Our new genetics lab promotes noninvasive sampling through end-to-end services—from species sample collection to data processing and analysis
Government environmental agencies are responsible for detecting and monitoring the presence of rare and invasive species. Whether looking for salmon in California, mussels in Oregon, or salamanders in Texas, these agencies are turning to sensitive, species-specific, and noninvasive genetic tools to survey wildlife.
Our new genetics lab does that and more. It's like environmental forensics. Where we’re detecting the presence of a species from DNA they leave behind from cells shed or passed through their excretions. Something as simple as taking a water sample can be a powerful and precise way to detect when and where species are present in the environment.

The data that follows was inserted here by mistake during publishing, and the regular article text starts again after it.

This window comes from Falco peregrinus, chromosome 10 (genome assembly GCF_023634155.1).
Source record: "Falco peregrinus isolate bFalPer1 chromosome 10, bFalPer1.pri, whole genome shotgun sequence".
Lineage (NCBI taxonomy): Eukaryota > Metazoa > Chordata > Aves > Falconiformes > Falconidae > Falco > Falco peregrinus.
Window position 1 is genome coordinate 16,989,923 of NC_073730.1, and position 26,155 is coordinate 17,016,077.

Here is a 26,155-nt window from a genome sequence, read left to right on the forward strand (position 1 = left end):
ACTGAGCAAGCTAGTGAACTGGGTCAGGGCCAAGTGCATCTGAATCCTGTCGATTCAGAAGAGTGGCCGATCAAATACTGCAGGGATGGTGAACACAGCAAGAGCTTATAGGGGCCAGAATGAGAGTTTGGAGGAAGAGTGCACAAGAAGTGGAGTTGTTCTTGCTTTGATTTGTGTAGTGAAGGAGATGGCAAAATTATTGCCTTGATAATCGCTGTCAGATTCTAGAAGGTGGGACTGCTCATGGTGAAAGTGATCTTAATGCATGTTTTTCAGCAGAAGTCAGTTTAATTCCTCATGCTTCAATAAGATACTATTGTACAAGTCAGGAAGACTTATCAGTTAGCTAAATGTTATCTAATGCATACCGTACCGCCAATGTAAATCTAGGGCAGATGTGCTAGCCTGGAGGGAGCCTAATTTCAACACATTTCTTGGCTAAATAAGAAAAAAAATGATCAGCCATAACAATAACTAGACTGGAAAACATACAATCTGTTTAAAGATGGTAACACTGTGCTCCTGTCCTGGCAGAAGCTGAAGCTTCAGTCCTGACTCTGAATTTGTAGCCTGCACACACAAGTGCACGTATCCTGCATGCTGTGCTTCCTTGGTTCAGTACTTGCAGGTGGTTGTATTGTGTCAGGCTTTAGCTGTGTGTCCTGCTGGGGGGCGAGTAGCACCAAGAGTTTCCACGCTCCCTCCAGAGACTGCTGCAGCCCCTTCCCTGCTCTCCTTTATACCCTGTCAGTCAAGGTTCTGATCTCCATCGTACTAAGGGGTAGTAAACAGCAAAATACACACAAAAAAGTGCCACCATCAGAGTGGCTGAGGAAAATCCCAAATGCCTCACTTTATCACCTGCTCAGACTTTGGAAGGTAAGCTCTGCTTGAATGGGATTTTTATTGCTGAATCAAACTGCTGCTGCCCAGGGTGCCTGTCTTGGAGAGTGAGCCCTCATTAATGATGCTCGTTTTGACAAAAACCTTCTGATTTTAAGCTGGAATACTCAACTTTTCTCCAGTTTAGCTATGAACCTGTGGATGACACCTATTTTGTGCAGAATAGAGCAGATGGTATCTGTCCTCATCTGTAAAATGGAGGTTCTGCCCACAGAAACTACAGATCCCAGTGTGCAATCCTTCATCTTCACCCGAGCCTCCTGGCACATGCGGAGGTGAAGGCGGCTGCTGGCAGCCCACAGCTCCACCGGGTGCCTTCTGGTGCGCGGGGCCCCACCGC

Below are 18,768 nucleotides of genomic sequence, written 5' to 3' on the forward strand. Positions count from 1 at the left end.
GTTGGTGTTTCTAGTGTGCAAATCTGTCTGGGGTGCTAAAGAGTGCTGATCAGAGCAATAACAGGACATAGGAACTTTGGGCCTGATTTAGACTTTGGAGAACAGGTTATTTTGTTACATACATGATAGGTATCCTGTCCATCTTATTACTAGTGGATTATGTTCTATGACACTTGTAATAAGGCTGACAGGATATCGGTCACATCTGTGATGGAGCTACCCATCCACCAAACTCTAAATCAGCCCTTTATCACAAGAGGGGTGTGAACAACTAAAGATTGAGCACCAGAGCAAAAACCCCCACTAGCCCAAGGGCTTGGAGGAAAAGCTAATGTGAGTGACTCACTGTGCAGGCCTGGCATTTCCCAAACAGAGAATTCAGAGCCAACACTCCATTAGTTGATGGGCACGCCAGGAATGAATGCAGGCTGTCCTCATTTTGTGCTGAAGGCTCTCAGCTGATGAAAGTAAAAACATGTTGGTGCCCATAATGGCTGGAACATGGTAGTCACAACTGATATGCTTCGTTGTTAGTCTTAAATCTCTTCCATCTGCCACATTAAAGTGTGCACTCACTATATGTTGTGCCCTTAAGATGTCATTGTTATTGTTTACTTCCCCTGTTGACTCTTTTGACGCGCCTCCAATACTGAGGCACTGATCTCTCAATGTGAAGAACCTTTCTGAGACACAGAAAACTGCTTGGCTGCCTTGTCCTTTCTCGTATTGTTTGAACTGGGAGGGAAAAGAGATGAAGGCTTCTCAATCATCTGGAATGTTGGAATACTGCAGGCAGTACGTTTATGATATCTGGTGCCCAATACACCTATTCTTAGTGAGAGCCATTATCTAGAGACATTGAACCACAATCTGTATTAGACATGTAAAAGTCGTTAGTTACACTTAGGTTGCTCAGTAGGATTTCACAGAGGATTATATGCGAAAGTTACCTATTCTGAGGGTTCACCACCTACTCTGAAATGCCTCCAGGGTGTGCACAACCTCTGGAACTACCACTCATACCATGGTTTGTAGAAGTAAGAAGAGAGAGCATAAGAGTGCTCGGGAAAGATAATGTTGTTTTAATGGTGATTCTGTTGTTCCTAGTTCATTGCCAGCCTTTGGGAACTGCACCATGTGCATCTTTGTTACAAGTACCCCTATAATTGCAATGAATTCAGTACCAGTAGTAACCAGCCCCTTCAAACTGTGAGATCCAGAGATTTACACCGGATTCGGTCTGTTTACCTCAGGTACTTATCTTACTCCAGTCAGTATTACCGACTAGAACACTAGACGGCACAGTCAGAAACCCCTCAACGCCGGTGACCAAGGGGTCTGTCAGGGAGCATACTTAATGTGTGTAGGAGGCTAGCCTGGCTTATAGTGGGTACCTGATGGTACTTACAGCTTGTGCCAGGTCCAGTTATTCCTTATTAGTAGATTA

So what’s inside our new lab? It houses collection equipment for field surveys and equipment to extract eDNA and run qPCR assays. More importantly, our lab supports experts who collect samples and run assays. Among our team of “-ologists” are fish and wildlife biologists with extensive knowledge and experience collecting eDNA working alongside colleagues with molecular biology, eDNA survey design, and genetics expertise.
Better for clients and wildlife
eDNA collection and analysis offers a more cost-effective service for our clients. It’s less intrusive to the ecosystem and safer for wildlife. In addition, unused DNA extractions can be archived for future analyses—such as examining the ecological community where the sample was taken.
For one project we supported, we used a traditional net-based trawl survey—where the presence of juvenile Chinook salmon was evaluated—and eDNA analysis on collected water samples. We found that the eDNA sampling was more sensitive and picked up more positive species detections in different places than the trawl method, suggesting a more widespread presence than previously thought.